Why this is a great opportunity for an engineer
Man, these people know their [EXPLETIVE DELETED]. It's been only one week and I've already learned techniques that make me a better engineer. There are few better ways to improve than when surrounded by other very smart people solving problems.
And the technical challenges the company faces with regard to application development, infrastructure, database and so on are red meat for any True Geek™. I obviously can't talk specifics here, but if you thrive on solving problems that few companies are required to solve and for which there are very few out-of-a-box solutions, send me your resume and I'll pass it along.¹ Slide does more than make pretty widgets - there's a lot of engineering going on in the boiler room that's just way too damn cool.
Why this is a great opportunity for an engineer with entrepreneurial tendencies
First, the obvious - Slide is run by Max Levchin who is one of the founders of PayPal - one of the few tech startups to survive and thrive through the tech crash. So not only is it very safe to bet that he and his executive staff know what they're doing, but he's a top-notch engineer himself with an intense entrepreneurial drive. A good kung-fu master to learn from if there ever was one.*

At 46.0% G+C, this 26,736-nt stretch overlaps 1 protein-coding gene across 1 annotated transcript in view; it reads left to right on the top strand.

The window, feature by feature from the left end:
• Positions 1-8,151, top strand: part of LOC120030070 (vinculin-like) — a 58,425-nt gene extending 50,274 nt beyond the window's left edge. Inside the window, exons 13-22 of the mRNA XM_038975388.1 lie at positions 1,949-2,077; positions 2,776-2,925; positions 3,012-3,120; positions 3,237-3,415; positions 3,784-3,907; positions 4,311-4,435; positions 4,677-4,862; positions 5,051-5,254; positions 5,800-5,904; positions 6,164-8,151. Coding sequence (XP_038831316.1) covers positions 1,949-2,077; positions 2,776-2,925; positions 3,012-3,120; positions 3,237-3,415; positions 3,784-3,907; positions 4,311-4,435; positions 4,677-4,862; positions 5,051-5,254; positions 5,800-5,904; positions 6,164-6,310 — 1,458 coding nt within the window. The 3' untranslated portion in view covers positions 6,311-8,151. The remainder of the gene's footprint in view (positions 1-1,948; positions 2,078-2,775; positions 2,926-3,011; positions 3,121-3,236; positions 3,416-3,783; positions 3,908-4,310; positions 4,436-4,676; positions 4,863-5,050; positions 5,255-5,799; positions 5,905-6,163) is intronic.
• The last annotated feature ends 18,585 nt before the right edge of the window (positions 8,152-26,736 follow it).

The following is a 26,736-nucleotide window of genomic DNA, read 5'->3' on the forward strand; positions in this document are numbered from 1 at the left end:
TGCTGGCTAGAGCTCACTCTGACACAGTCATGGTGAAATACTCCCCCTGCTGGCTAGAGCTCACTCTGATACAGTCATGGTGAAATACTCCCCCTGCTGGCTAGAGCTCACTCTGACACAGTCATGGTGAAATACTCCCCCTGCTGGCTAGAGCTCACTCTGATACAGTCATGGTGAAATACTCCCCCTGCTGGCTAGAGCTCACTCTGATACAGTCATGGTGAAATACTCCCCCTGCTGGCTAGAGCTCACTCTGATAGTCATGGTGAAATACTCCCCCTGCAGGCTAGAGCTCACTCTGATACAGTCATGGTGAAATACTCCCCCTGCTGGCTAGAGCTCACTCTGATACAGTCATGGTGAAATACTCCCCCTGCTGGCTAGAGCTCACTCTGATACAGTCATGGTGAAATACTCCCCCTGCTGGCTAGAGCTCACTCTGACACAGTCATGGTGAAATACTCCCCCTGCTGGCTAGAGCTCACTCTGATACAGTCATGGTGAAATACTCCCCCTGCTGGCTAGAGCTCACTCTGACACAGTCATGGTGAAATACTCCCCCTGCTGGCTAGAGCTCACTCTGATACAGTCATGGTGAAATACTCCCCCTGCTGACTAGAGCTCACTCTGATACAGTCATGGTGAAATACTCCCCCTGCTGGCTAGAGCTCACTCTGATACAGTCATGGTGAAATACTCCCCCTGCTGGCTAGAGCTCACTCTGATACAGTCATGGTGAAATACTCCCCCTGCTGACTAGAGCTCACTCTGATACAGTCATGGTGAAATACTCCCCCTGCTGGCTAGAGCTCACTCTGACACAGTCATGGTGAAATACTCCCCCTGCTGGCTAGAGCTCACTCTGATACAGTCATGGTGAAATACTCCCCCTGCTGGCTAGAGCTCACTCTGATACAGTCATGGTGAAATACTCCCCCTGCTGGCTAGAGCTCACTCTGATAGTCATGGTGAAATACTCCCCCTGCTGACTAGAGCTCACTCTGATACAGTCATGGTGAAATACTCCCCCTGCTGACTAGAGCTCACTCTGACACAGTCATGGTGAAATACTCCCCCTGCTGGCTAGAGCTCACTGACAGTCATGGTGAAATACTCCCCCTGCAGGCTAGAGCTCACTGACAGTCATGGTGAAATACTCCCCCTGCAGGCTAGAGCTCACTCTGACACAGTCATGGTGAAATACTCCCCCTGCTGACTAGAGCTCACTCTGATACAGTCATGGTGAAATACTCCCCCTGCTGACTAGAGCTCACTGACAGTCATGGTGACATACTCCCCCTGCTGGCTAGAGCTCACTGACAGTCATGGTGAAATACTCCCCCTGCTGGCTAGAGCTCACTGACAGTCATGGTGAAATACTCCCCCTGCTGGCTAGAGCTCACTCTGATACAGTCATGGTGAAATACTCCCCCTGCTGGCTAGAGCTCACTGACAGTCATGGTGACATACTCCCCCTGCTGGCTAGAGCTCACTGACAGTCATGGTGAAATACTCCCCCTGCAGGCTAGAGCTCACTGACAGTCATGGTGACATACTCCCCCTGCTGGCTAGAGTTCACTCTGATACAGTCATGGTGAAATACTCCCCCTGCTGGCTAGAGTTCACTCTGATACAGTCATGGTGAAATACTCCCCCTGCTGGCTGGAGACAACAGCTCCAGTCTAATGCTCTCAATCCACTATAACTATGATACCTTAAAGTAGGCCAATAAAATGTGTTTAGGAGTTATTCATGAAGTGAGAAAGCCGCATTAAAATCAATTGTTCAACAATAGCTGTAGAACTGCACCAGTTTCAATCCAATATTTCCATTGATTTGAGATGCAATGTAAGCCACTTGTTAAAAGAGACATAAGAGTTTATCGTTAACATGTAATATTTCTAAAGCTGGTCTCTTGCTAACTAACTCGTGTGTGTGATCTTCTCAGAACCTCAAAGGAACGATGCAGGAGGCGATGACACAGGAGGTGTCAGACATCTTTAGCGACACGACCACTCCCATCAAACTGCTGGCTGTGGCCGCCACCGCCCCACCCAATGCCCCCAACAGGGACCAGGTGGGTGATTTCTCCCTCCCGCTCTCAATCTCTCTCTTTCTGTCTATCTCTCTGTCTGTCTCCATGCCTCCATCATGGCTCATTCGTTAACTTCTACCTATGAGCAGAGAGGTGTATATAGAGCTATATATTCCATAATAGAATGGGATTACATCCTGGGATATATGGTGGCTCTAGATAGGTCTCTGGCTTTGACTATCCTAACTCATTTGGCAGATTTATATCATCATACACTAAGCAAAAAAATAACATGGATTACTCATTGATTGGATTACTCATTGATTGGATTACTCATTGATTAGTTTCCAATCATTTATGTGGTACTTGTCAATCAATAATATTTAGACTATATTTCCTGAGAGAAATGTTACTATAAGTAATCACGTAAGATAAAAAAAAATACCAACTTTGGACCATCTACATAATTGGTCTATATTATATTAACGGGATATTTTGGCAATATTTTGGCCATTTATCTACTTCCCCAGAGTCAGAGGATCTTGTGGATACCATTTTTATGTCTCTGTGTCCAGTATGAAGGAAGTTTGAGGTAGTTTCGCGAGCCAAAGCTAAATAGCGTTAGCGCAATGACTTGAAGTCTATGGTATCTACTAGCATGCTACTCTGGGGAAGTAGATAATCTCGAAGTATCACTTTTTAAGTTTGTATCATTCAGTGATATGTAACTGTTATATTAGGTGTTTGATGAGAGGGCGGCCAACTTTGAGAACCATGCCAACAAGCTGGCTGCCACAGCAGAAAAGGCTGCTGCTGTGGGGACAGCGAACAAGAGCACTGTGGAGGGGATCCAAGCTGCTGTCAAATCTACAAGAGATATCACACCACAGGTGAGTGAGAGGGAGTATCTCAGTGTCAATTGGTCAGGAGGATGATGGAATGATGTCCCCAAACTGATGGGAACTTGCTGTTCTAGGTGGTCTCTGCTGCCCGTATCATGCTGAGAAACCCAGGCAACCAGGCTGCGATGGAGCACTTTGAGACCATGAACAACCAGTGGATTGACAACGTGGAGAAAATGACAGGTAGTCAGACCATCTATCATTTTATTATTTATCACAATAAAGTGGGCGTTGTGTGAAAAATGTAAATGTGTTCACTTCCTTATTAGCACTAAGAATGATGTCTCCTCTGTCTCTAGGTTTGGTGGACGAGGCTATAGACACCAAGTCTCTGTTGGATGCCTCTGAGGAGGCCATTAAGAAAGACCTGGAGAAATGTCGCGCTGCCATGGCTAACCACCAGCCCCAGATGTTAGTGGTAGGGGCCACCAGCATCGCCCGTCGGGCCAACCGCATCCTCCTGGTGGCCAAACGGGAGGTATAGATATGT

Second, this is a new market - social networks are still in their infancy, and it is probable that the speed of progress and opportunity will cause the landscape of the market to look different a year from now than it does currently. For any business-minded soul, the internet space in general is a once in a lifetime opportunity (analogous to what the chemical industry was to 19th century minds**), and within this space the social network market an opportunity within an opportunity rarely seen, as the reward v. risk is higher than in other sub-sectors of the larger market.
So, I'm very excited. I didn't come to the decision to join Slide lightly, and now that I'm there I'm very happy to be a member of the team. I'm working on the Top Friends application, and am just now finding where they put everything. I've been working in my own kitchen (so to speak) for a year and know where everything is. Now, in someone else's, I spent most of my time last week finding where the hell they put the can-opener. But soon, I'll have my technical, geeky mise-en-place all set and I'll be geeking-out in your Top Friends.
¹python, AS2, AS3, C++, java, whatever - the ability to solve problems and possessing intelligence are most important.
*Max is short for "Maximum", so you will work your ass off for this cifu (teacher) and frog-jump up and down the figurative temple stairs until your technical and entrepreneurial -fu are the best anywhere. My apologies to the Shaw Brothers for this analogy...
**And if your interests lie in additional areas but you still want to get involved in the interwebs, remember: both Brahms and Borodin were chemists, and they did some nice work in other fields ;)